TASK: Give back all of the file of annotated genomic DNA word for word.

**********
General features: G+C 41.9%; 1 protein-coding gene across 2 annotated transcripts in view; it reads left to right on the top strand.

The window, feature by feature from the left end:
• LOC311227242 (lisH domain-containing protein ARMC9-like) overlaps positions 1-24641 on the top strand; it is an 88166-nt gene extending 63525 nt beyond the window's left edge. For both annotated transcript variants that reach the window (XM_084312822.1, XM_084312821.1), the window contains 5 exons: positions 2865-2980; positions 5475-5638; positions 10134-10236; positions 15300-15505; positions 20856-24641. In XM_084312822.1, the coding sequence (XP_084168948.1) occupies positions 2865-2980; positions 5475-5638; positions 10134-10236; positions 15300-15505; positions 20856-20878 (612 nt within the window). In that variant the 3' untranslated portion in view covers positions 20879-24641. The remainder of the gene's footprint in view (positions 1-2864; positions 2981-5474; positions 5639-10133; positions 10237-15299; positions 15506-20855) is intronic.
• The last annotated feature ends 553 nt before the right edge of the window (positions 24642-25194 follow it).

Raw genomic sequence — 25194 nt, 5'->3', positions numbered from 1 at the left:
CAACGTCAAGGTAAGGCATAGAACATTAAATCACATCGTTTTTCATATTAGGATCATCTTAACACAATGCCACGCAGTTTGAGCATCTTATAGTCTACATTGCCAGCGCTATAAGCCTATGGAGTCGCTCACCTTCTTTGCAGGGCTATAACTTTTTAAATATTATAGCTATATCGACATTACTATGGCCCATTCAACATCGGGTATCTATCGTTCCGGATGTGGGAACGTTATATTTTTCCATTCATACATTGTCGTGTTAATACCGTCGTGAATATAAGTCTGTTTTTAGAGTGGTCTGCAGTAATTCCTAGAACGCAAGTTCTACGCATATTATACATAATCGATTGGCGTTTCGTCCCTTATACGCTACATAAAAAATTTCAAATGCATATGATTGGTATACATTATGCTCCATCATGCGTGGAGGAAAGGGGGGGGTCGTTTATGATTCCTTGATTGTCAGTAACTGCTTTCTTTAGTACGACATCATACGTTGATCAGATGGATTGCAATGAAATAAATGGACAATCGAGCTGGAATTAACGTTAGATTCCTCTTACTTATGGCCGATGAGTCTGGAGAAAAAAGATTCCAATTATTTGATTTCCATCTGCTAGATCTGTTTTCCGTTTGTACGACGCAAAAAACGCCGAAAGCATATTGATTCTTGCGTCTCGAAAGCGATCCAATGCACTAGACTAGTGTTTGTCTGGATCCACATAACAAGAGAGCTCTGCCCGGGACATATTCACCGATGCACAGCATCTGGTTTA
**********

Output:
General features: G+C 41.9%; 1 protein-coding gene across 2 annotated transcripts in view; it reads left to right on the top strand.

The window, feature by feature from the left end:
• LOC311227242 (lisH domain-containing protein ARMC9-like) overlaps positions 1-24641 on the top strand; it is an 88166-nt gene extending 63525 nt beyond the window's left edge. For both annotated transcript variants that reach the window (XM_084312822.1, XM_084312821.1), the window contains 5 exons: positions 2865-2980; positions 5475-5638; positions 10134-10236; positions 15300-15505; positions 20856-24641. In XM_084312822.1, the coding sequence (XP_084168948.1) occupies positions 2865-2980; positions 5475-5638; positions 10134-10236; positions 15300-15505; positions 20856-20878 (612 nt within the window). In that variant the 3' untranslated portion in view covers positions 20879-24641. The remainder of the gene's footprint in view (positions 1-2864; positions 2981-5474; positions 5639-10133; positions 10237-15299; positions 15506-20855) is intronic.
• The last annotated feature ends 553 nt before the right edge of the window (positions 24642-25194 follow it).

Raw genomic sequence — 25194 nt, 5'->3', positions numbered from 1 at the left:
CAACGTCAAGGTAAGGCATAGAACATTAAATCACATCGTTTTTCATATTAGGATCATCTTAACACAATGCCACGCAGTTTGAGCATCTTATAGTCTACATTGCCAGCGCTATAAGCCTATGGAGTCGCTCACCTTCTTTGCAGGGCTATAACTTTTTAAATATTATAGCTATATCGACATTACTATGGCCCATTCAACATCGGGTATCTATCGTTCCGGATGTGGGAACGTTATATTTTTCCATTCATACATTGTCGTGTTAATACCGTCGTGAATATAAGTCTGTTTTTAGAGTGGTCTGCAGTAATTCCTAGAACGCAAGTTCTACGCATATTATACATAATCGATTGGCGTTTCGTCCCTTATACGCTACATAAAAAATTTCAAATGCATATGATTGGTATACATTATGCTCCATCATGCGTGGAGGAAAGGGGGGGGTCGTTTATGATTCCTTGATTGTCAGTAACTGCTTTCTTTAGTACGACATCATACGTTGATCAGATGGATTGCAATGAAATAAATGGACAATCGAGCTGGAATTAACGTTAGATTCCTCTTACTTATGGCCGATGAGTCTGGAGAAAAAAGATTCCAATTATTTGATTTCCATCTGCTAGATCTGTTTTCCGTTTGTACGACGCAAAAAACGCCGAAAGCATATTGATTCTTGCGTCTCGAAAGCGATCCAATGCACTAGACTAGTGTTTGTCTGGATCCACATAACAAGAGAGCTCTGCCCGGGACATATTCACCGATGCACAGCATCTGGTTTA